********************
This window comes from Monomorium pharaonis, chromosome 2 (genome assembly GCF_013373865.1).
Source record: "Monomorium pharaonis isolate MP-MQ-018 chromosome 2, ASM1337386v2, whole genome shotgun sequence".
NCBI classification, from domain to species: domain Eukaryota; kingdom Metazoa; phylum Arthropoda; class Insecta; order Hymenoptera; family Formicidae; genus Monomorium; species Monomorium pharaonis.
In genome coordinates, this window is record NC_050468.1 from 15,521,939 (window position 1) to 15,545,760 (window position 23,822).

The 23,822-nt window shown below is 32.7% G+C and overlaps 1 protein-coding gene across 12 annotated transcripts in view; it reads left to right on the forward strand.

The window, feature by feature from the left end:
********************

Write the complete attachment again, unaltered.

This window comes from Monomorium pharaonis, chromosome 2 (genome assembly GCF_013373865.1).
Source record: "Monomorium pharaonis isolate MP-MQ-018 chromosome 2, ASM1337386v2, whole genome shotgun sequence".
NCBI classification, from domain to species: domain Eukaryota; kingdom Metazoa; phylum Arthropoda; class Insecta; order Hymenoptera; family Formicidae; genus Monomorium; species Monomorium pharaonis.
In genome coordinates, this window is record NC_050468.1 from 15,521,939 (window position 1) to 15,545,760 (window position 23,822).

The 23,822-nt window shown below is 32.7% G+C and overlaps 1 protein-coding gene across 12 annotated transcripts in view; it reads left to right on the forward strand.

The window, feature by feature from the left end: